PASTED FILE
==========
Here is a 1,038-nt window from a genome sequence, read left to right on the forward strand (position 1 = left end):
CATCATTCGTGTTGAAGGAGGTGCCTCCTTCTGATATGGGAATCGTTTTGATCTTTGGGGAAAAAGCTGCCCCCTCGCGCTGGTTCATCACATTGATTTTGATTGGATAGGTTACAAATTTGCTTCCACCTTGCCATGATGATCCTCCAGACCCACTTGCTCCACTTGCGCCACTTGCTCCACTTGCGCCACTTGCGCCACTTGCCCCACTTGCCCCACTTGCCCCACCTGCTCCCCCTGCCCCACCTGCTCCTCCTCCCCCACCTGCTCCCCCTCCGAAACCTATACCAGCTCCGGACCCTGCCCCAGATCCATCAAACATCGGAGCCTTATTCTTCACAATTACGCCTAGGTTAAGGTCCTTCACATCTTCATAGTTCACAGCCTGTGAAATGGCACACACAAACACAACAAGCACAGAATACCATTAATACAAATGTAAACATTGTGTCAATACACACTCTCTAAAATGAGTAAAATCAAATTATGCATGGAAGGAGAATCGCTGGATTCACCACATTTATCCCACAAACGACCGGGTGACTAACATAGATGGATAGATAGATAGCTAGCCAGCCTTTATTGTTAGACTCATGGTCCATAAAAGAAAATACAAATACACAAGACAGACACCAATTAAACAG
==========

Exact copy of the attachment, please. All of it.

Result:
Here is a 1,038-nt window from a genome sequence, read left to right on the forward strand (position 1 = left end):
CATCATTCGTGTTGAAGGAGGTGCCTCCTTCTGATATGGGAATCGTTTTGATCTTTGGGGAAAAAGCTGCCCCCTCGCGCTGGTTCATCACATTGATTTTGATTGGATAGGTTACAAATTTGCTTCCACCTTGCCATGATGATCCTCCAGACCCACTTGCTCCACTTGCGCCACTTGCTCCACTTGCGCCACTTGCGCCACTTGCCCCACTTGCCCCACTTGCCCCACCTGCTCCCCCTGCCCCACCTGCTCCTCCTCCCCCACCTGCTCCCCCTCCGAAACCTATACCAGCTCCGGACCCTGCCCCAGATCCATCAAACATCGGAGCCTTATTCTTCACAATTACGCCTAGGTTAAGGTCCTTCACATCTTCATAGTTCACAGCCTGTGAAATGGCACACACAAACACAACAAGCACAGAATACCATTAATACAAATGTAAACATTGTGTCAATACACACTCTCTAAAATGAGTAAAATCAAATTATGCATGGAAGGAGAATCGCTGGATTCACCACATTTATCCCACAAACGACCGGGTGACTAACATAGATGGATAGATAGATAGCTAGCCAGCCTTTATTGTTAGACTCATGGTCCATAAAAGAAAATACAAATACACAAGACAGACACCAATTAAACAG